This is my story about coming out. I am coming out, not as gay, not as a lover of Swiss chocolate, but as trans. Five months before my 17th birthday I finally understood what was different about me. Growing up I always knew I was different, but I wasn’t able to identify what that “difference” was. There was always something special about me. I just thought at first, “I need to lose weight”, or “you need to find more happy things about yourself,” but I kept getting more and more depressed about my body.
Growing up in the Church (and outside of Utah), made for a really confusing and difficult childhood. I didn’t know what gender dysphoria or being trans was, because no one in my family, church or community would talk about it. There is very little education and acknowledgment about it.
Privately, I spoke with the school nurse at my high school. I was a TA in the office and the school nurse and I developed a friendship. I felt like I could discuss anything with her, so I started asking questions like, “is it possible that girls can be born into boy bodies?” and “what is the cure or is there medicine for people who feel trapped in their body?”
I am sure my questions were so vague and confusing that my school nurse probably thought I was cuckoo. But after a few questions she started sharing some ideas with me. She explained what it is to be transgender and how often it occurs in people. She asked me questions about my own experience and offered a few resources to look into. She never accused me of being trans, or asked me if that was what I was experiencing, she only taught me about it and allowed me the opportunity to piece all the puzzle pieces together.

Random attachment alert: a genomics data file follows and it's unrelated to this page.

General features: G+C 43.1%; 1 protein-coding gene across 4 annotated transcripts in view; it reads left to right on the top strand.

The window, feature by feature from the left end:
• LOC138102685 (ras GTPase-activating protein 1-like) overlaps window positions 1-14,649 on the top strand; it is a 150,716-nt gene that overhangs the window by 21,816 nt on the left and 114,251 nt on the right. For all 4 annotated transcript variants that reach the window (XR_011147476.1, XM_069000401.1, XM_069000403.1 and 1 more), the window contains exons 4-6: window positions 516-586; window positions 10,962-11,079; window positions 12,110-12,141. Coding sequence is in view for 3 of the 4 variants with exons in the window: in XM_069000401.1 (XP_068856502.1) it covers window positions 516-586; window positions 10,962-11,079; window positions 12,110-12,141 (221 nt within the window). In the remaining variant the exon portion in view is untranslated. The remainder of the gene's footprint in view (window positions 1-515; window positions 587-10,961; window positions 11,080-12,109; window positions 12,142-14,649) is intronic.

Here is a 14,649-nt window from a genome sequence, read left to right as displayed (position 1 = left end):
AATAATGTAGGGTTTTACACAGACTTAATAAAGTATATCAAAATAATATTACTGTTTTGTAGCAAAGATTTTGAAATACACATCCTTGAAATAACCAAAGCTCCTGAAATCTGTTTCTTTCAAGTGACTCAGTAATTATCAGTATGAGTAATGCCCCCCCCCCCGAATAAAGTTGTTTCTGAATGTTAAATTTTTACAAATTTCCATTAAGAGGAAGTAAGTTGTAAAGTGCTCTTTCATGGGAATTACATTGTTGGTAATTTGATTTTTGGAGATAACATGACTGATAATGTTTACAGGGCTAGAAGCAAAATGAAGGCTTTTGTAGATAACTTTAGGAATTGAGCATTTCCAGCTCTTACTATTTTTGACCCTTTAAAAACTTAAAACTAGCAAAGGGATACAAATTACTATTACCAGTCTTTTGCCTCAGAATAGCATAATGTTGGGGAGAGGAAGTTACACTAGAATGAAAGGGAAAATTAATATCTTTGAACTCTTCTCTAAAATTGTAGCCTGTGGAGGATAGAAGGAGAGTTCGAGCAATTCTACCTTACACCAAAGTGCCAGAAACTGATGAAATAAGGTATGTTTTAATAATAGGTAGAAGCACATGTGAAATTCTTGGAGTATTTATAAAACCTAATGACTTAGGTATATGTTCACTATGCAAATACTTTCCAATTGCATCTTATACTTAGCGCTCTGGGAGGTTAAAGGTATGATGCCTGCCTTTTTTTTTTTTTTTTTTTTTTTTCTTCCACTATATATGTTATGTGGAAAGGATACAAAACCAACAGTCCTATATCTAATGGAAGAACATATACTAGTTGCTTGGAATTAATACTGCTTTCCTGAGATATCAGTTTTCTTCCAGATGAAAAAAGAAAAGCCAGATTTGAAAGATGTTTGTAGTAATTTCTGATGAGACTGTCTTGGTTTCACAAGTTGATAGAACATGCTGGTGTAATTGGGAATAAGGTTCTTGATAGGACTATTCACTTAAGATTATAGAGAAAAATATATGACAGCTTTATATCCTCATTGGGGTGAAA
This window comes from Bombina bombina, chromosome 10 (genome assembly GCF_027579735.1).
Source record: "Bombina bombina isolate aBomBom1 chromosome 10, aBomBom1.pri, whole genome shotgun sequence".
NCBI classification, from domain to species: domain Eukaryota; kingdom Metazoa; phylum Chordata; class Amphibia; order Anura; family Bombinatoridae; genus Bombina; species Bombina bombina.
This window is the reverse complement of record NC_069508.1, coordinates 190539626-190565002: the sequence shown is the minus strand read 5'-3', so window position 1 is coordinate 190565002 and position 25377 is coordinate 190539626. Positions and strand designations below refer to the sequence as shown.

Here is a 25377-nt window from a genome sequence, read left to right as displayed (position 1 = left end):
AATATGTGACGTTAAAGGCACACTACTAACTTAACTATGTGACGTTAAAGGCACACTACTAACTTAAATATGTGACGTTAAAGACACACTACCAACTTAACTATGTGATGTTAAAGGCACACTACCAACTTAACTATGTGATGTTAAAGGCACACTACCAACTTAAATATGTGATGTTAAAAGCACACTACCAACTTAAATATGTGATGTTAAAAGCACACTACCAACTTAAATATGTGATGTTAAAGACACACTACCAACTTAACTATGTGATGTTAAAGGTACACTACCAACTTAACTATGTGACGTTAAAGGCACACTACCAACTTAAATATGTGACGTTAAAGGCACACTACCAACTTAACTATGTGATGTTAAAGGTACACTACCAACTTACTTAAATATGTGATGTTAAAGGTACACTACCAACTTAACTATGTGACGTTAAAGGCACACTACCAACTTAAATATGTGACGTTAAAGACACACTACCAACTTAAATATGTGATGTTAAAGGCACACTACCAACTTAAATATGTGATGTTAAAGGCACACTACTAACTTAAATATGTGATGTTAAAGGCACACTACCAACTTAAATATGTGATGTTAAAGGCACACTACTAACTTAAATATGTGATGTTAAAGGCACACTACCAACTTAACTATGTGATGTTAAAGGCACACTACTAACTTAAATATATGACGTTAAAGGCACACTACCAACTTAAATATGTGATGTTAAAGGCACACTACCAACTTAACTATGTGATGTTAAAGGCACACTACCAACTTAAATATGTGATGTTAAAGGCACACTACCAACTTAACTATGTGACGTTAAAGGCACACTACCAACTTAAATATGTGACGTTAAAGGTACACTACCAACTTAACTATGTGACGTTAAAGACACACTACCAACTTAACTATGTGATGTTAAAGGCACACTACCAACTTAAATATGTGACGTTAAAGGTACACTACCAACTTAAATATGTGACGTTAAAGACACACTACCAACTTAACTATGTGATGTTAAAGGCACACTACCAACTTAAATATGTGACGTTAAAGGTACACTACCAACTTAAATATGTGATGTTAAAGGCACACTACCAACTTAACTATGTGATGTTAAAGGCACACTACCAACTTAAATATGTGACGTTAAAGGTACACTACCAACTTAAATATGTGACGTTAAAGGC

Then one morning in February of 2018 I walked into her office and came out to her. I am transgender: female to male.
I am so thankful that this friend took the time to teach me and be open to the discussion. She didn’t belittle me or try to change me. Now that I have been out for almost two years, we have had many more discussions about the topic. She now admits that she knew within the first few minutes that I was trans, but she wanted to give me the chance to accept and acknowledge it for myself. I am so thankful for that.
I have been able to come out to almost everyone else around me. The next person was my very best friend, she accepted me which was nice. However, my very Mormon family did not and they haven’t been as accepting. I am hoping that time will give us the best chance at understanding this difficult topic. They sort of freaked out a little bit. I wish there were more stories and examples of people like us in the Church. The church teaches very little about this topic and we all suffer because of that. We must do it on our own, please continue to share your stories! We need them to be heard.
I am looking forward to living a happy life. Even though I was born with a female body I’m a male and someday I will transition!
We want to hear your story–here’s how to share it with us!
Each Sunday we feature a new Coming Out Story on the Latter Gay Stories blog. Coming out is an important process that is different for everyone; some experiences are difficult; while others are heart-warming and inspiring. Coming out is rarely easy–but your story will help others draw inspiration from your own experience. We rely on weekly submissions to keep the Coming Out Stories alive and invite you to share your story now.